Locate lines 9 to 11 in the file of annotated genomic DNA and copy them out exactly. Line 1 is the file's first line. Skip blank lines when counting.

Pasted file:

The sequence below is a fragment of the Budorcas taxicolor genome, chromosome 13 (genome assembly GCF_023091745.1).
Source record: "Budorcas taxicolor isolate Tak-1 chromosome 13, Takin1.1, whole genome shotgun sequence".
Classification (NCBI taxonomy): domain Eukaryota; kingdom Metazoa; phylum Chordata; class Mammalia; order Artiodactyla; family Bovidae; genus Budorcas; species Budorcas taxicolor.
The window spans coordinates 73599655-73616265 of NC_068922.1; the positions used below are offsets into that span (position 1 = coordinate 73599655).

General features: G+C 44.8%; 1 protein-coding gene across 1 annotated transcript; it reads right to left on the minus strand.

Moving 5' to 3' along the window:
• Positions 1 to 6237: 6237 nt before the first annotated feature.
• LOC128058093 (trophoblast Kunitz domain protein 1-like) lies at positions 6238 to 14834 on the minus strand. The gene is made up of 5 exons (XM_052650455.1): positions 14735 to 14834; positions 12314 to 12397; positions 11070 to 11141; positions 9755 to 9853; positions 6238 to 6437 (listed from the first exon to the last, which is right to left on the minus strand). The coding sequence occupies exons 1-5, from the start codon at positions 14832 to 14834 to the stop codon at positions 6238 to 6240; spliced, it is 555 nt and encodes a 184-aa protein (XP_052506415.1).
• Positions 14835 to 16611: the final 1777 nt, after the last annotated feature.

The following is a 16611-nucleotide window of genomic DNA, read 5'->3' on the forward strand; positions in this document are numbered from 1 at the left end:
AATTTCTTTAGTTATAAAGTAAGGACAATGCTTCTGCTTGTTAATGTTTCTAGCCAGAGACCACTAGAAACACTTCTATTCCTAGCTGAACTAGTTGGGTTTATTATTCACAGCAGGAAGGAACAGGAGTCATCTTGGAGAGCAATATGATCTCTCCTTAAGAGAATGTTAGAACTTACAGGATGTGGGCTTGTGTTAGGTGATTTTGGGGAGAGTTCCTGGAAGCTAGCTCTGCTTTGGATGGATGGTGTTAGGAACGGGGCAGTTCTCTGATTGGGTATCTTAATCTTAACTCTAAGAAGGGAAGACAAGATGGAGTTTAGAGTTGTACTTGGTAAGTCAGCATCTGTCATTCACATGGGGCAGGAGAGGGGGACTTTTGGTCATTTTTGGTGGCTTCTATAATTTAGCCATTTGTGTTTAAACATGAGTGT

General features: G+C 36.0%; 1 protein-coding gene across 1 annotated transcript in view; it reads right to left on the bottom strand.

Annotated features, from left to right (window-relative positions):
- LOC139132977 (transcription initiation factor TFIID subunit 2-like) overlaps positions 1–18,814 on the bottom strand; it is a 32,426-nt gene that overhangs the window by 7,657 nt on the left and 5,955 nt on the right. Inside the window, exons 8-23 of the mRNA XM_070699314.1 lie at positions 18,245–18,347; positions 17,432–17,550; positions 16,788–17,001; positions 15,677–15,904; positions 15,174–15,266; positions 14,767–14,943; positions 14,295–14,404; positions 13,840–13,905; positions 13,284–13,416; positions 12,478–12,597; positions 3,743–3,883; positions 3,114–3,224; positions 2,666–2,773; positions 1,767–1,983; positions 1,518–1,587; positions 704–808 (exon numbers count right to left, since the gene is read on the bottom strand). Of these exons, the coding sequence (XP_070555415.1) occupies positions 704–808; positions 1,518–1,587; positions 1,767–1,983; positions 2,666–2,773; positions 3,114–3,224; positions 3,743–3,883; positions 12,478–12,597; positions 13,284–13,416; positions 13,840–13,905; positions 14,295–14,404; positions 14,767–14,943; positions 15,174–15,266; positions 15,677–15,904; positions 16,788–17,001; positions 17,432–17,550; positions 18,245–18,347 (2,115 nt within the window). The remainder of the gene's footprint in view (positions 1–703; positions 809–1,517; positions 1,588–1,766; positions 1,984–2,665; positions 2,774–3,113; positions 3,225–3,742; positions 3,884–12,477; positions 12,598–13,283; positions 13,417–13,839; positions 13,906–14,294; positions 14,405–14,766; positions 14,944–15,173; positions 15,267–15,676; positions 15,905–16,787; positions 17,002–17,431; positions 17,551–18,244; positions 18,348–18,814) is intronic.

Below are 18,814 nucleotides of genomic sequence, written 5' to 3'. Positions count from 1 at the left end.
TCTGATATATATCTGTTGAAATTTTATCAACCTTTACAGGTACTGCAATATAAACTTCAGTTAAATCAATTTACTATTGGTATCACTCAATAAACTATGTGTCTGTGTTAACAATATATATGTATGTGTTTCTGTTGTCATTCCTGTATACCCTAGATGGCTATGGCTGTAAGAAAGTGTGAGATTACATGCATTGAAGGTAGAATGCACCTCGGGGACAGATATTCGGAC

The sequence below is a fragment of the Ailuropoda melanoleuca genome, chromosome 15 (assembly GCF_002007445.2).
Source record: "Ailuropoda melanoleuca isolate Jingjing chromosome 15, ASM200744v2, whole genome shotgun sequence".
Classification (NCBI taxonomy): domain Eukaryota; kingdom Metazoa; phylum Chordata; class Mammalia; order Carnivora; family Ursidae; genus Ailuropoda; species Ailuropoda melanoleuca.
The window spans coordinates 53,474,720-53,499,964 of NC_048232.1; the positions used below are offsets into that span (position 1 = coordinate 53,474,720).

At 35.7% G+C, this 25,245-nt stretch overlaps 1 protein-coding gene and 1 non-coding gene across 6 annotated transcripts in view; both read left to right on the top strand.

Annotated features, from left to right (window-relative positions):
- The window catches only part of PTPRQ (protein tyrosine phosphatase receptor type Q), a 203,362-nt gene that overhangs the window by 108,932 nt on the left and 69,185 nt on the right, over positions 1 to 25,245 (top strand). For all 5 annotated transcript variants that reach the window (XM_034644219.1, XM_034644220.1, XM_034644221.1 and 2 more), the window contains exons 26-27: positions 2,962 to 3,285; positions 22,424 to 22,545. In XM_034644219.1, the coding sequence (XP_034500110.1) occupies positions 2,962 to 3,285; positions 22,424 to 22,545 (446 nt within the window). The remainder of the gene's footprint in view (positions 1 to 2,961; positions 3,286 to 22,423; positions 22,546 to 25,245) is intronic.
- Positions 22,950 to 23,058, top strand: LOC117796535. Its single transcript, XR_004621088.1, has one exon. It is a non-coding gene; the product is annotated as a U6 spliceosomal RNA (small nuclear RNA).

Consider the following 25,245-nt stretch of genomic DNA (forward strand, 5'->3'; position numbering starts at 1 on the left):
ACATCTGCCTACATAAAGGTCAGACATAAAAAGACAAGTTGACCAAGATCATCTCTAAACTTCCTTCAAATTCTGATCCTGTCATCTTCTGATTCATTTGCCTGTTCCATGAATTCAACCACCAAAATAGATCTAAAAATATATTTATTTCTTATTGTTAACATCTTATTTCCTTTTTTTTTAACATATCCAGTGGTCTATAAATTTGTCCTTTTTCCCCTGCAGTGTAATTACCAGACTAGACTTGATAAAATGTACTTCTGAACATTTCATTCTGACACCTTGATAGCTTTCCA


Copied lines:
• Positions 14835 to 16611: the final 1777 nt, after the last annotated feature.

The following is a 16611-nucleotide window of genomic DNA, read 5'->3' on the forward strand; positions in this document are numbered from 1 at the left end:
AATTTCTTTAGTTATAAAGTAAGGACAATGCTTCTGCTTGTTAATGTTTCTAGCCAGAGACCACTAGAAACACTTCTATTCCTAGCTGAACTAGTTGGGTTTATTATTCACAGCAGGAAGGAACAGGAGTCATCTTGGAGAGCAATATGATCTCTCCTTAAGAGAATGTTAGAACTTACAGGATGTGGGCTTGTGTTAGGTGATTTTGGGGAGAGTTCCTGGAAGCTAGCTCTGCTTTGGATGGATGGTGTTAGGAACGGGGCAGTTCTCTGATTGGGTATCTTAATCTTAACTCTAAGAAGGGAAGACAAGATGGAGTTTAGAGTTGTACTTGGTAAGTCAGCATCTGTCATTCACATGGGGCAGGAGAGGGGGACTTTTGGTCATTTTTGGTGGCTTCTATAATTTAGCCATTTGTGTTTAAACATGAGTGT